The construction of the pedestal, notwithstanding Roces’ lack of response, proceeded. Wha Chi Descendants Association spokesperson Aquino Lee supervised the construction of the pedestal and environs rushed by a 10-member crew from Arch. Ka Kuen Chua’s firm. A stainless historical marker dedicated to the Lolas at the Baclaran church was provided by Kaisa past president Lyonel Ty.
The Wha Chi is a Tsinoy guerrilla group that fought alongside Filipino counterparts during the resistance against Japanese military occupation of the Philippines during WWII.
Eventually, Roces claimed, through a phone call made to Tulay Foundation, that the Lola statue has been taken away. The call was made two hours after receiving demand letters from Tulay Foundation and Flowers-For-Lolas Campaign.
Civic leader Teresita Ang See, founding president of Kaisa Para Sa Kaunlaran and co-convenor of Flowers-for-Lolas Campaign, said she could hardly believe the sculptor’s claim. There was nothing, no police report, and the artist is nowhere to be found.
Meanwhile, lawyer Virginia Lacsa-Suarez said the statue cannot easily be transferred from one place to another; it took a small crane to remove it from its original location at Roxas Blvd. more than a year ago.
But the absence of the statue did not stop the unveiling on Aug. 25 of the new historical marker.
Broken mosaic tiles adorn the pavement at the base of the Lola statue, symbolizing the broken lives of many lolas, but at the same time made whole and beautiful again because of their courage to share their experiences and tragedies, and the world’s efforts to recognize and honor them and their struggle for justice.
Two of the surviving comfort women, Estelita Dy, 90, and Narcisa Claveria, 91, attended the ceremony. They are living proof that the quest for justice remains alive today.
“Ang giyera, walang pinipili. Ayaw naming maranasan ng bagong kabataan ang dinanas naming kalupitan (War is not picky about its casualties. We don’t want the younger generation to experience suffering and cruelty as we did),” Lola Narcisa Claveria said.
An 8 a.m. mass at the Baclaran church was offered for the elderly men and women. To many, the memories of World War II are dim, made dimmer by the passing on of the lolos and lolas who lived through the horrors of that war.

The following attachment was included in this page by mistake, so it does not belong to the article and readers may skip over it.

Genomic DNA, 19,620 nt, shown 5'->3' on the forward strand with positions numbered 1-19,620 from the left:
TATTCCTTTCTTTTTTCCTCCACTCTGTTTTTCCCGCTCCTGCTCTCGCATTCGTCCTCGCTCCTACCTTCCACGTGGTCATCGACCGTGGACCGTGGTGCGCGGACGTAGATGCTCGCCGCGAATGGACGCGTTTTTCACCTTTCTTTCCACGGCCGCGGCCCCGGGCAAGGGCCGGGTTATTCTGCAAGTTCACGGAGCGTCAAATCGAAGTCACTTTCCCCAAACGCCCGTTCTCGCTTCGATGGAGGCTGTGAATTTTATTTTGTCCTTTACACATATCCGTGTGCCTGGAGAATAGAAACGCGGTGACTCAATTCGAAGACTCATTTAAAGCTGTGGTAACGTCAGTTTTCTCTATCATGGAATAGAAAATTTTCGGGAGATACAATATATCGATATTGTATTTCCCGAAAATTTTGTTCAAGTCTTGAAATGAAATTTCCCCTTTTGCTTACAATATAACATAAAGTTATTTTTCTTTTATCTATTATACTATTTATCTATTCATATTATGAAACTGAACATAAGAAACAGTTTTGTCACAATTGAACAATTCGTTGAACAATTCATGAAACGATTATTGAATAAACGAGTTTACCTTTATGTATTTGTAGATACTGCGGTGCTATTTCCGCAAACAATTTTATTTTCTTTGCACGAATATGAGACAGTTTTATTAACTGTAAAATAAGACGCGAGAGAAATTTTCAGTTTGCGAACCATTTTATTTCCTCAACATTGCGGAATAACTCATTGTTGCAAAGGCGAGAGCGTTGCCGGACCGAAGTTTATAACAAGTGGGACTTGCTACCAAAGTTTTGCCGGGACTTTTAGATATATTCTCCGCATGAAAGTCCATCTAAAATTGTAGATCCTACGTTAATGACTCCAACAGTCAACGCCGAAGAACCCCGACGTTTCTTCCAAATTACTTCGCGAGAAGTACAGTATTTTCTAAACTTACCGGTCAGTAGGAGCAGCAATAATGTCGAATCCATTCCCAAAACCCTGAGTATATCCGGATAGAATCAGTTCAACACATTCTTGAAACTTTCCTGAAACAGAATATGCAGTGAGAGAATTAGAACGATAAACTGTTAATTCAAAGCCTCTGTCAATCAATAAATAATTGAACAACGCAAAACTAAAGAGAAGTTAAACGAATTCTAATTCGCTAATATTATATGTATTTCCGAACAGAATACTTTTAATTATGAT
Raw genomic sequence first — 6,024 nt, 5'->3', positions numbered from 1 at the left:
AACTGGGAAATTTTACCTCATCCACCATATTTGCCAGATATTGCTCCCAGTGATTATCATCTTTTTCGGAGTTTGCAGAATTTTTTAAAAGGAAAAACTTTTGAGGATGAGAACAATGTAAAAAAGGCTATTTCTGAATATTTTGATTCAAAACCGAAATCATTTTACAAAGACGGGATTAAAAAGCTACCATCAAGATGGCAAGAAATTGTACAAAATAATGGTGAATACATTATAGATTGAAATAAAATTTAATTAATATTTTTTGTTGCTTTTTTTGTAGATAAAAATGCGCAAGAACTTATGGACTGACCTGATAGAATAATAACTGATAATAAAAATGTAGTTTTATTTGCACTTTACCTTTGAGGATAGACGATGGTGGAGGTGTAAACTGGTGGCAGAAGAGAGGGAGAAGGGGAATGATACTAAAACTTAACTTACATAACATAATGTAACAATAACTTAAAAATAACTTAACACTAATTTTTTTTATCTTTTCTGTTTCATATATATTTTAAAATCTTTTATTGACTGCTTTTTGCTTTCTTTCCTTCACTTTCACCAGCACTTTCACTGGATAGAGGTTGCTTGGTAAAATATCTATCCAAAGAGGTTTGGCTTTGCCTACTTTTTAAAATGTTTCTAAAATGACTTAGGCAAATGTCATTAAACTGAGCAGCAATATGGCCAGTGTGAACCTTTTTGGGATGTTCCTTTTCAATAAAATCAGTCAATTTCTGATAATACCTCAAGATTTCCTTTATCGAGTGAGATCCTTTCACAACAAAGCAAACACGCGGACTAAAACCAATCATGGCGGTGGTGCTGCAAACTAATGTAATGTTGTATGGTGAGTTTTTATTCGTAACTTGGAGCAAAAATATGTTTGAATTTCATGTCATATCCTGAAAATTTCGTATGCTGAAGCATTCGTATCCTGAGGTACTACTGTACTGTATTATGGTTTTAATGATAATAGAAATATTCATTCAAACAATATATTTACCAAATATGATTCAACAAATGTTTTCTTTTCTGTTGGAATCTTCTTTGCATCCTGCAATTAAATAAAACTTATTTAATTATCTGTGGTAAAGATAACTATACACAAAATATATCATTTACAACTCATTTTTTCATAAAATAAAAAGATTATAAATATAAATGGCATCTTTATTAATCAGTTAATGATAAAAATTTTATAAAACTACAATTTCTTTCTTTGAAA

The Rev. Frs. Victorino Cueto and Teodulfo Holgado of the Redemptorist Church said they welcomed the bronze memorial’s relocation into their piazza but likewise appealed to the people to help find it.
“Nothing happens in a vacuum, the missing Lola is another event that highlights the comfort women issue,” Ang See said.
Earlier, a one-meter tall bronze statue of a girl seated on a chair with fists resting on her lap was removed from the Catholic-run Mary Mother of Mercy shelter for the elderly and the homeless in San Pedro, Laguna, only two days after its unveiling last January.
At present, a life-size statue of two women still stands on the property owned by the family of women’s rights activist Nelia Sancho in Barangay Caticlan, Malay, Aklan that greets Boracay-bound tourists.
“The ‘lolas’ are dying and we didn’t want the issue to die with them,” Sancho said, adding that the issue should be remembered and resolved, not buried and forgotten.
It has been more than 70 years since the war ended on Aug. 15, 1945, and yet, the Japanese government refuses to recognize its official accountability to the victims of sex slavery. Justice has not been given to women such as Rosa Henson. Their fight for an unequivocal public apology, accurate historical inclusion, and just compensation continues.
Help us find the missing Lola statue.